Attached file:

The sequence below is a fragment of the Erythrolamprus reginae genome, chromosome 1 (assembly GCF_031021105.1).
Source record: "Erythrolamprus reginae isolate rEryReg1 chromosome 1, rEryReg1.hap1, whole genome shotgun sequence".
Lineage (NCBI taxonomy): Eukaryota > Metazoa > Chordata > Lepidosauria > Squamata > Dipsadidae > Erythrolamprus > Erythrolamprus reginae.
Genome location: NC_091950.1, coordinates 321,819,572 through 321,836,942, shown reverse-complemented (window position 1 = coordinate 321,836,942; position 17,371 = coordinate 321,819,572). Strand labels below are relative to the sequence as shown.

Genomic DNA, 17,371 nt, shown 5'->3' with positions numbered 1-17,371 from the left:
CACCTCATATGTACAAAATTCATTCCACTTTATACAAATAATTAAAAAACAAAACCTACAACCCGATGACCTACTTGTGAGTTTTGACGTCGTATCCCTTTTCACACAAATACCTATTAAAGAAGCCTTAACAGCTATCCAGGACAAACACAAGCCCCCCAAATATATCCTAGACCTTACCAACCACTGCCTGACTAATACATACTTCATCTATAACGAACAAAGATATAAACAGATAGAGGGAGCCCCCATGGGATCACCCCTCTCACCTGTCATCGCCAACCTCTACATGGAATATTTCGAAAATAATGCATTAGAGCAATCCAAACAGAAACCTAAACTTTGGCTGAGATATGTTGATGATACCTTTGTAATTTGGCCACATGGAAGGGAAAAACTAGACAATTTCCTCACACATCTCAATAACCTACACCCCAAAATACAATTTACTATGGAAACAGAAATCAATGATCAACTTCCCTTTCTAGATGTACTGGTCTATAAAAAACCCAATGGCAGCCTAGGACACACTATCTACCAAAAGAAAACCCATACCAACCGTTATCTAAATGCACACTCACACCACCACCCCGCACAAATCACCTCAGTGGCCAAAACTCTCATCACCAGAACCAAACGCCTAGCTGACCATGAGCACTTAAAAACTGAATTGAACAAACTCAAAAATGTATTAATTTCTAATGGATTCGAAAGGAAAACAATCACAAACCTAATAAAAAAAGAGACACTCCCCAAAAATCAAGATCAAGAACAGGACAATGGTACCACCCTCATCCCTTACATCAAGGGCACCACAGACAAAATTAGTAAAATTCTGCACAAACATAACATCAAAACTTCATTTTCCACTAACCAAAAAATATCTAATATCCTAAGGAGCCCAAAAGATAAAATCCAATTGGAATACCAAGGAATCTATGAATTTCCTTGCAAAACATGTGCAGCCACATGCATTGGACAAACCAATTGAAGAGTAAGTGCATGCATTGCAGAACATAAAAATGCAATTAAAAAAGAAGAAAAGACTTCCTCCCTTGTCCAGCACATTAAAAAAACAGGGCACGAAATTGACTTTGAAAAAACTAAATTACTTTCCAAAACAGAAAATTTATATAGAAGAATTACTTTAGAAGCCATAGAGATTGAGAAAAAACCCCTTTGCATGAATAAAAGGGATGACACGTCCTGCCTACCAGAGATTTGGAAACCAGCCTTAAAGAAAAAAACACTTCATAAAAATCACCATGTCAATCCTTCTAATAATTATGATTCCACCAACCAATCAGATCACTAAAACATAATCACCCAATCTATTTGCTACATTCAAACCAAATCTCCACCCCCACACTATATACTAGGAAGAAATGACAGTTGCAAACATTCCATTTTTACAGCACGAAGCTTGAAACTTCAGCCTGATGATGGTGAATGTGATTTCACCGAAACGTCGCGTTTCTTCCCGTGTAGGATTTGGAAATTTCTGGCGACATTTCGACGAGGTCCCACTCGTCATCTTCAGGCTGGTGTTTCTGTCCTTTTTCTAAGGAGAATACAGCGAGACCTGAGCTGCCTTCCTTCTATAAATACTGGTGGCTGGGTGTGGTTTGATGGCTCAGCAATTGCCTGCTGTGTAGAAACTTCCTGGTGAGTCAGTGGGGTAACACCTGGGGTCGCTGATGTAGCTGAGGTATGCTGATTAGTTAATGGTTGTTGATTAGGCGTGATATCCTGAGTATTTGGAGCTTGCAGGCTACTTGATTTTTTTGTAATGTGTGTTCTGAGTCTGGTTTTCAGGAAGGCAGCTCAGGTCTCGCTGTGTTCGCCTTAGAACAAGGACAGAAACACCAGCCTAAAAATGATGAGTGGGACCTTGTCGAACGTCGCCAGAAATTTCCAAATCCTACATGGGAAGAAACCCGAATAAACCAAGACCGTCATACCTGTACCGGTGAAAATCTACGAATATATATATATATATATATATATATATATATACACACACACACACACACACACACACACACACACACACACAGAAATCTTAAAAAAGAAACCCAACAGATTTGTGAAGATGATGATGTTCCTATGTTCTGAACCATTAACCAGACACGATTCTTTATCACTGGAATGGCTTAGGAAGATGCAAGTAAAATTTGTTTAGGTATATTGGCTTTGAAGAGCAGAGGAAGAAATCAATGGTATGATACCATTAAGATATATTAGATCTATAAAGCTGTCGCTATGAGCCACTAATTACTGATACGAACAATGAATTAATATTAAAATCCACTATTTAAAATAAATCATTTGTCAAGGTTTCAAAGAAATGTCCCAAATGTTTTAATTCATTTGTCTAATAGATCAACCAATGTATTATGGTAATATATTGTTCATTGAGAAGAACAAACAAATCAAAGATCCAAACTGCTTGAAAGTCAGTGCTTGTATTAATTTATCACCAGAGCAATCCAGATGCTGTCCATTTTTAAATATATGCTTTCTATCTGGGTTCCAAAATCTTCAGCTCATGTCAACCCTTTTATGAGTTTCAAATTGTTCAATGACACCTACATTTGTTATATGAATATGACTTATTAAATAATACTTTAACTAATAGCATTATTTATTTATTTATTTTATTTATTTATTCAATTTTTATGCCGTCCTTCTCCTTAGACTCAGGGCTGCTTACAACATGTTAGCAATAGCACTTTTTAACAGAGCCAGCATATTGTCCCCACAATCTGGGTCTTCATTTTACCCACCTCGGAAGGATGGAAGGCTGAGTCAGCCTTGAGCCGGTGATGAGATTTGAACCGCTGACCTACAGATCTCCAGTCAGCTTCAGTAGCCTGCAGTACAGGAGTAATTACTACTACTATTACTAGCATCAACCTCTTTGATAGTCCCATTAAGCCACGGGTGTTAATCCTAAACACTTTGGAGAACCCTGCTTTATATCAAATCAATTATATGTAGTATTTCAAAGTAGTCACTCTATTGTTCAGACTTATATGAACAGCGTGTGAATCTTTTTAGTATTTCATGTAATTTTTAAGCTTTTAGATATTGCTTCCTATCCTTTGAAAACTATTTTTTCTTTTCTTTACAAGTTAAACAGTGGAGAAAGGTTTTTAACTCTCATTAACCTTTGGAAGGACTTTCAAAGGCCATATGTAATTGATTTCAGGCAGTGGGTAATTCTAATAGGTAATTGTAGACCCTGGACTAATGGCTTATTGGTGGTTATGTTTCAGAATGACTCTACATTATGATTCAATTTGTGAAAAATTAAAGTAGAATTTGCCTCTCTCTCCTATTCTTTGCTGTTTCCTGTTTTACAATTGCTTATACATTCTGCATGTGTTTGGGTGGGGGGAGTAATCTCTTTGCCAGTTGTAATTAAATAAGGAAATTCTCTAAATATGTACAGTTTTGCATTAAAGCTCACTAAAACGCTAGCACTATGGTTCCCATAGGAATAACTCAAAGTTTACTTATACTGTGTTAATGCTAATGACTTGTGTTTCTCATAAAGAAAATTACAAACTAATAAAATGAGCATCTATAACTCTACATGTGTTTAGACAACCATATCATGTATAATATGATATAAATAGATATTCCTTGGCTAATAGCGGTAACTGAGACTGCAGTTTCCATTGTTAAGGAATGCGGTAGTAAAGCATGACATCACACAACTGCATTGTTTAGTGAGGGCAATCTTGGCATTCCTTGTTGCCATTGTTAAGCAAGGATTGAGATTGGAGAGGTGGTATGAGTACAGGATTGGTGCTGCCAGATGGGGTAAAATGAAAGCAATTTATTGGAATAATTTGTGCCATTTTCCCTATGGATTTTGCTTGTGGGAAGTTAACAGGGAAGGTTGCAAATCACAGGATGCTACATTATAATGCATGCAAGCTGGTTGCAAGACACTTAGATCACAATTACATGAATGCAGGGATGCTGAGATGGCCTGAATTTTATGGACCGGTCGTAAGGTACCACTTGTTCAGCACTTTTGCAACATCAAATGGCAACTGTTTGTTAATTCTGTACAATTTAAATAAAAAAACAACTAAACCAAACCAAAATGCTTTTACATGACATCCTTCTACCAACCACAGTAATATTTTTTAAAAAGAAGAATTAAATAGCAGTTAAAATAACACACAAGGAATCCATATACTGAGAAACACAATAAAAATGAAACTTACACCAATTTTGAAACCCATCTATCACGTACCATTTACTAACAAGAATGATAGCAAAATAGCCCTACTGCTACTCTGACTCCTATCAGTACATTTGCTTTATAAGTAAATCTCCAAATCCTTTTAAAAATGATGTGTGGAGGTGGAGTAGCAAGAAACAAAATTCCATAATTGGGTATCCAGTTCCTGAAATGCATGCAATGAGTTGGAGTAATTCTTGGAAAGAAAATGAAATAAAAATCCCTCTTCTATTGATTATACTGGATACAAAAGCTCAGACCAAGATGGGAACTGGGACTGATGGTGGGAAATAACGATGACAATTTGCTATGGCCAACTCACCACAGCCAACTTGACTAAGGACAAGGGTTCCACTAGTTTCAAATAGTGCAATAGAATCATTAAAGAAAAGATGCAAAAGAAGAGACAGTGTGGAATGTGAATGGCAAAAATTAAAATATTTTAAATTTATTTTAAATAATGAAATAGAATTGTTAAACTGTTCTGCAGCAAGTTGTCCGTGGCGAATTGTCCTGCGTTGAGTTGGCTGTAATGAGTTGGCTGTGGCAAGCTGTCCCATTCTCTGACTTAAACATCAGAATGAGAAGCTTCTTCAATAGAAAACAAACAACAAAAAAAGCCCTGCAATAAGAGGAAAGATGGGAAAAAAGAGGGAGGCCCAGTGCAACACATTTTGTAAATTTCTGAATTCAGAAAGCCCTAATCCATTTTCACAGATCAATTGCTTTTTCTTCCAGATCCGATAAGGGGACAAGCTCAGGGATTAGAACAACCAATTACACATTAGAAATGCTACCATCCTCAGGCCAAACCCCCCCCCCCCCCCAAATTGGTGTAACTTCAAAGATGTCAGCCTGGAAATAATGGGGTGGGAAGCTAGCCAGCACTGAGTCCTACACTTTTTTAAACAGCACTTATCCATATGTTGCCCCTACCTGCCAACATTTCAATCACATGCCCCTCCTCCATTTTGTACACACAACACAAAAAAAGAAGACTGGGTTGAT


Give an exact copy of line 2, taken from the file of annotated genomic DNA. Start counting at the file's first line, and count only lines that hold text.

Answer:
Source record: "Erythrolamprus reginae isolate rEryReg1 chromosome 1, rEryReg1.hap1, whole genome shotgun sequence".